When asked what the candidates would do to avoid the so-called “fiscal cliff” that will force automatic budget cuts at the end of the year if a compromise for the debt ceiling is not found, neither offered specifics.
Nelson, who voted with the majority in the Senate to approve the so-called sequestration that could trigger $500 million in budget cuts to the military, said the threatened cut “was never intended to happen.”
Mack said he didn’t vote for the bill because “it was a dumb idea.”
Mack repeatedly accused Nelson of voting for tax increases 150 times, but his claim inflates the number of votes by counting non-binding resolutions, duplicative votes on the same bill and fails to account for Nelson’s support of tax cuts.
The debate was the last time the two candidates are scheduled to be together in what has been one of the most low-key Senate races in recent Florida history.
The candidates differed on immigration as well. Nelson said he would support a pathway for citizenship for illegal immigrants as long as it is part of comprehensive immigration reform and requires illegal immigrants to “have a clean record and learn English.’’
Mack said he does not support amnesty but supports giving legal immigrants access “to the American Dream.”
On one issue close to Florida neither candidate dared disagree: the Cuban embargo. Neither candidate said they would support lifting it, although Nelson said he wants to ensure access to family members.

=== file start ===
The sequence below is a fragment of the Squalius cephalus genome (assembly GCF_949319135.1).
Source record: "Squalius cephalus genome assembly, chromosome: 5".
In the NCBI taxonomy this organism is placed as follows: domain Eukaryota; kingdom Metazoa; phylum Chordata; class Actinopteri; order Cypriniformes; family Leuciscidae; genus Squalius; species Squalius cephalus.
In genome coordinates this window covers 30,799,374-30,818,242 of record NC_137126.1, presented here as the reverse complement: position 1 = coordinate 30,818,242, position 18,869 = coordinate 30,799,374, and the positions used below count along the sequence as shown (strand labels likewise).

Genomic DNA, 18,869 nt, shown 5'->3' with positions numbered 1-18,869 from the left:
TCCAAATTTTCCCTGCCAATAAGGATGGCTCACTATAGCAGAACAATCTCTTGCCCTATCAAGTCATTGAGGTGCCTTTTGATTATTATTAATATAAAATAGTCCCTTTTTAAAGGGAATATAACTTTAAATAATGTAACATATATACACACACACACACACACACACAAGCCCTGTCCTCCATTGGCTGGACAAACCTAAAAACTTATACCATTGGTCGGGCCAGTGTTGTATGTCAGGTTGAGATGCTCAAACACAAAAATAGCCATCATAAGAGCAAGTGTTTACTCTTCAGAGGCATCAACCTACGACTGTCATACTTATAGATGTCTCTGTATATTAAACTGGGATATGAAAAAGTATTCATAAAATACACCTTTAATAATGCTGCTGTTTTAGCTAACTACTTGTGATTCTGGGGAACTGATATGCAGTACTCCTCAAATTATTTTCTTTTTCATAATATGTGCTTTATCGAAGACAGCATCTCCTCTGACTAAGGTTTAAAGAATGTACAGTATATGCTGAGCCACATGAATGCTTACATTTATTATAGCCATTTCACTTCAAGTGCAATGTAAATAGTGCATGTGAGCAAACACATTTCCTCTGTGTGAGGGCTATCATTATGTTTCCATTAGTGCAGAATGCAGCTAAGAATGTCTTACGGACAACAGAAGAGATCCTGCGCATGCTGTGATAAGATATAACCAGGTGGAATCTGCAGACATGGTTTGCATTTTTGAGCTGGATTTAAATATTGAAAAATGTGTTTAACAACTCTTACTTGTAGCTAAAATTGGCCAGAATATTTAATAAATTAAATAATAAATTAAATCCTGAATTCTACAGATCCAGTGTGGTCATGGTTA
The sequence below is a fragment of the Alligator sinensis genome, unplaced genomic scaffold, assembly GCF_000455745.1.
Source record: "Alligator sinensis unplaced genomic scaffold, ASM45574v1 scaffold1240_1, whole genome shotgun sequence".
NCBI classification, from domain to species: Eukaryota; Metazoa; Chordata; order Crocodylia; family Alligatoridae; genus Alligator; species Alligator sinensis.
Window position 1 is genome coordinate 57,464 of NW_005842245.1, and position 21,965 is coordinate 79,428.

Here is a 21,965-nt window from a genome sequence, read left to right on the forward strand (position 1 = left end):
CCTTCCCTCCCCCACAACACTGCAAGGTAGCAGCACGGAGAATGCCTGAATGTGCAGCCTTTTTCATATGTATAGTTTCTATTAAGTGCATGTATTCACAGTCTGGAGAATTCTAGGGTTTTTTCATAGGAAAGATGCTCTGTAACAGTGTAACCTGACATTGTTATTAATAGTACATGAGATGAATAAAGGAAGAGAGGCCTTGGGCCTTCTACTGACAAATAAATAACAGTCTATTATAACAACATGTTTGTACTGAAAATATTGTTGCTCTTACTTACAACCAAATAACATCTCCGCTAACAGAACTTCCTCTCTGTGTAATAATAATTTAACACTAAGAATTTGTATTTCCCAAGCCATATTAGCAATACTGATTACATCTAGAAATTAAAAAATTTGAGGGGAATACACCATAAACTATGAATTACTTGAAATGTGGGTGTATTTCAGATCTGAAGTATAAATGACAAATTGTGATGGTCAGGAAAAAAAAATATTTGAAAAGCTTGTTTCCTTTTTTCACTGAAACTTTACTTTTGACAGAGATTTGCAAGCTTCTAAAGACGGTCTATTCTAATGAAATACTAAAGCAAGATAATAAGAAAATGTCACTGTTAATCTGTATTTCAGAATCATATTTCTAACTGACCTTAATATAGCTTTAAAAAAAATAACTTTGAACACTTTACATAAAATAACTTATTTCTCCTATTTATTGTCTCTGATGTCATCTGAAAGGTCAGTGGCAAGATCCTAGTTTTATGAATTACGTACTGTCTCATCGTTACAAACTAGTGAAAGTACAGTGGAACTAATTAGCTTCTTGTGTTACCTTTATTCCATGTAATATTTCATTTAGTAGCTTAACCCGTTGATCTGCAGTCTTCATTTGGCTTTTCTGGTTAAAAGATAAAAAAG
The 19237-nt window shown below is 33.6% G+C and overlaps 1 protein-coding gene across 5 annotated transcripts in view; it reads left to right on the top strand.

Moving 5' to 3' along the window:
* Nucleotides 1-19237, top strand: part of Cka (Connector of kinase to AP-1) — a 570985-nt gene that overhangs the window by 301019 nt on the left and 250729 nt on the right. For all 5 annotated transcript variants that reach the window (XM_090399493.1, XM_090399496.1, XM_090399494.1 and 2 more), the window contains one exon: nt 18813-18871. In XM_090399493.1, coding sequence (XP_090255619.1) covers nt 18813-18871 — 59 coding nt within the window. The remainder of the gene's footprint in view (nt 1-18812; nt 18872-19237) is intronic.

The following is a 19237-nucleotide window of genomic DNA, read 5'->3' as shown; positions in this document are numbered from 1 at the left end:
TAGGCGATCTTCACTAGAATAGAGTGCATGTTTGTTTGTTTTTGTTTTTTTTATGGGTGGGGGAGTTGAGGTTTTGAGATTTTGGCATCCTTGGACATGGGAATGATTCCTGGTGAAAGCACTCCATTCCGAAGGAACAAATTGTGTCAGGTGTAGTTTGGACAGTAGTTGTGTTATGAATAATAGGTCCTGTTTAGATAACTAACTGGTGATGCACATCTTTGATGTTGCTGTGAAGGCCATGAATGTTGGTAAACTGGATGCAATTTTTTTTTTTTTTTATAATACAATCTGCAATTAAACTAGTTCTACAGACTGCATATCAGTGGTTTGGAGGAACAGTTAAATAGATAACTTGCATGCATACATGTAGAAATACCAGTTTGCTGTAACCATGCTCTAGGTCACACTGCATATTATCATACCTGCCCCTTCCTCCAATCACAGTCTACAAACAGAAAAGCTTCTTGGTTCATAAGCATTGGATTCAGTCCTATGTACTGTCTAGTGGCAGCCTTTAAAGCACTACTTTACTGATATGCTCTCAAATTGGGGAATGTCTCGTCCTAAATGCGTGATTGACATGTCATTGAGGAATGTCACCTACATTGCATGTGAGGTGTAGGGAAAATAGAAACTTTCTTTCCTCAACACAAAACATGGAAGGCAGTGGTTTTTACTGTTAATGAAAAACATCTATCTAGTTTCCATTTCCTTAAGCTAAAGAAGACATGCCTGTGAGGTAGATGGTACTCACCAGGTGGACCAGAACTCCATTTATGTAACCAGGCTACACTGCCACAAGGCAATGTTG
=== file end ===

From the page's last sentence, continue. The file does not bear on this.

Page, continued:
“Fidel Castro and his brother Raúl are brutal people,’’ Mack said. “Lifting the embargo – the only thing it would do would pad the pockets of the Castro brothers.”
The candidates have largely waged the campaign on television, with Nelson raising money early and running negative ads featuring Mack’s personal financial woes, his divorce, his hard-partying youth and attendance record in Congress.
Mack has relied on third parties to attack Nelson, primarily accusing him of voting for the so-called Obamacare and for his farm tax breaks.
The race was initially viewed as a possible pick up for Republicans in their attempt to shift the partisan balance in the U.S. Senate, but Mack’s poor standing in the polls and Nelson’s steady lead have shifted national attention away from Florida.
Mack and his campaign are undeterred. “There are three weeks left of the campaign; we’re perfectly positioned,’’ said Connie Mack III, the former U.S. senator and father of the candidate.